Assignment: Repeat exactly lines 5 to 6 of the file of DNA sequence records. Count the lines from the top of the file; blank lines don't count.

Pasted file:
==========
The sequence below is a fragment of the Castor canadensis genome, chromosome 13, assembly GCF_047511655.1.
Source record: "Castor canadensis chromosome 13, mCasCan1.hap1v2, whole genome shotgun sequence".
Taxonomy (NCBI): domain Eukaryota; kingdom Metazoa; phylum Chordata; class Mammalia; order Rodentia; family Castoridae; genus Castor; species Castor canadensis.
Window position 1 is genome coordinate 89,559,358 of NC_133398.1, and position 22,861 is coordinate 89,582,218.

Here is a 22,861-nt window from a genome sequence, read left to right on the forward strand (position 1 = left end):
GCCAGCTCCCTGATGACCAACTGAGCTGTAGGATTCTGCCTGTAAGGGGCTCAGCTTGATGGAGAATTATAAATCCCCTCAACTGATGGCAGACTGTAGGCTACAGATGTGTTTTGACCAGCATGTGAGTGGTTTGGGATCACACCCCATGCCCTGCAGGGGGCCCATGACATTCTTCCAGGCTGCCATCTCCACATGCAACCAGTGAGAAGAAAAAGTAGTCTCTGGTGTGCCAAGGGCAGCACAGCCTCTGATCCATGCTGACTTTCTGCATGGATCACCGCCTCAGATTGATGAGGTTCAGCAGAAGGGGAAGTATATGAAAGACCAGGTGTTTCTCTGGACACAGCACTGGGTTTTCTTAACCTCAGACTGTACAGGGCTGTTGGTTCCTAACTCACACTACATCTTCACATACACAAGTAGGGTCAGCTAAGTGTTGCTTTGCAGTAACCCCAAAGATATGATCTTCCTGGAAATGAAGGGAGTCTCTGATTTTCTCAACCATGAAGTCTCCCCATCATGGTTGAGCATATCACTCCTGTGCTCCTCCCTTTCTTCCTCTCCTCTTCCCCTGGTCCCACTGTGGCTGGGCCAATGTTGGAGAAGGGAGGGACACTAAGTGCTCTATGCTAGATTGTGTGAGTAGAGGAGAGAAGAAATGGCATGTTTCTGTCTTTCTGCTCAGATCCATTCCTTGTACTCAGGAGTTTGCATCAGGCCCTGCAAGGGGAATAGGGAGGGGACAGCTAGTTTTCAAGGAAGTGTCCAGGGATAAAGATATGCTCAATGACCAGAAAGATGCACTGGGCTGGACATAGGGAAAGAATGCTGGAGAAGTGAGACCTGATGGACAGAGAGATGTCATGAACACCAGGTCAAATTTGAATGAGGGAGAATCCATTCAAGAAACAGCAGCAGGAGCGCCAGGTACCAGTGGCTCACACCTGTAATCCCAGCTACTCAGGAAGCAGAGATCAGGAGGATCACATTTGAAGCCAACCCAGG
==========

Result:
Here is a 22,861-nt window from a genome sequence, read left to right on the forward strand (position 1 = left end):
GCCAGCTCCCTGATGACCAACTGAGCTGTAGGATTCTGCCTGTAAGGGGCTCAGCTTGATGGAGAATTATAAATCCCCTCAACTGATGGCAGACTGTAGGCTACAGATGTGTTTTGACCAGCATGTGAGTGGTTTGGGATCACACCCCATGCCCTGCAGGGGGCCCATGACATTCTTCCAGGCTGCCATCTCCACATGCAACCAGTGAGAAGAAAAAGTAGTCTCTGGTGTGCCAAGGGCAGCACAGCCTCTGATCCATGCTGACTTTCTGCATGGATCACCGCCTCAGATTGATGAGGTTCAGCAGAAGGGGAAGTATATGAAAGACCAGGTGTTTCTCTGGACACAGCACTGGGTTTTCTTAACCTCAGACTGTACAGGGCTGTTGGTTCCTAACTCACACTACATCTTCACATACACAAGTAGGGTCAGCTAAGTGTTGCTTTGCAGTAACCCCAAAGATATGATCTTCCTGGAAATGAAGGGAGTCTCTGATTTTCTCAACCATGAAGTCTCCCCATCATGGTTGAGCATATCACTCCTGTGCTCCTCCCTTTCTTCCTCTCCTCTTCCCCTGGTCCCACTGTGGCTGGGCCAATGTTGGAGAAGGGAGGGACACTAAGTGCTCTATGCTAGATTGTGTGAGTAGAGGAGAGAAGAAATGGCATGTTTCTGTCTTTCTGCTCAGATCCATTCCTTGTACTCAGGAGTTTGCATCAGGCCCTGCAAGGGGAATAGGGAGGGGACAGCTAGTTTTCAAGGAAGTGTCCAGGGATAAAGATATGCTCAATGACCAGAAAGATGCACTGGGCTGGACATAGGGAAAGAATGCTGGAGAAGTGAGACCTGATGGACAGAGAGATGTCATGAACACCAGGTCAAATTTGAATGAGGGAGAATCCATTCAAGAAACAGCAGCAGGAGCGCCAGGTACCAGTGGCTCACACCTGTAATCCCAGCTACTCAGGAAGCAGAGATCAGGAGGATCACATTTGAAGCCAACCCAGG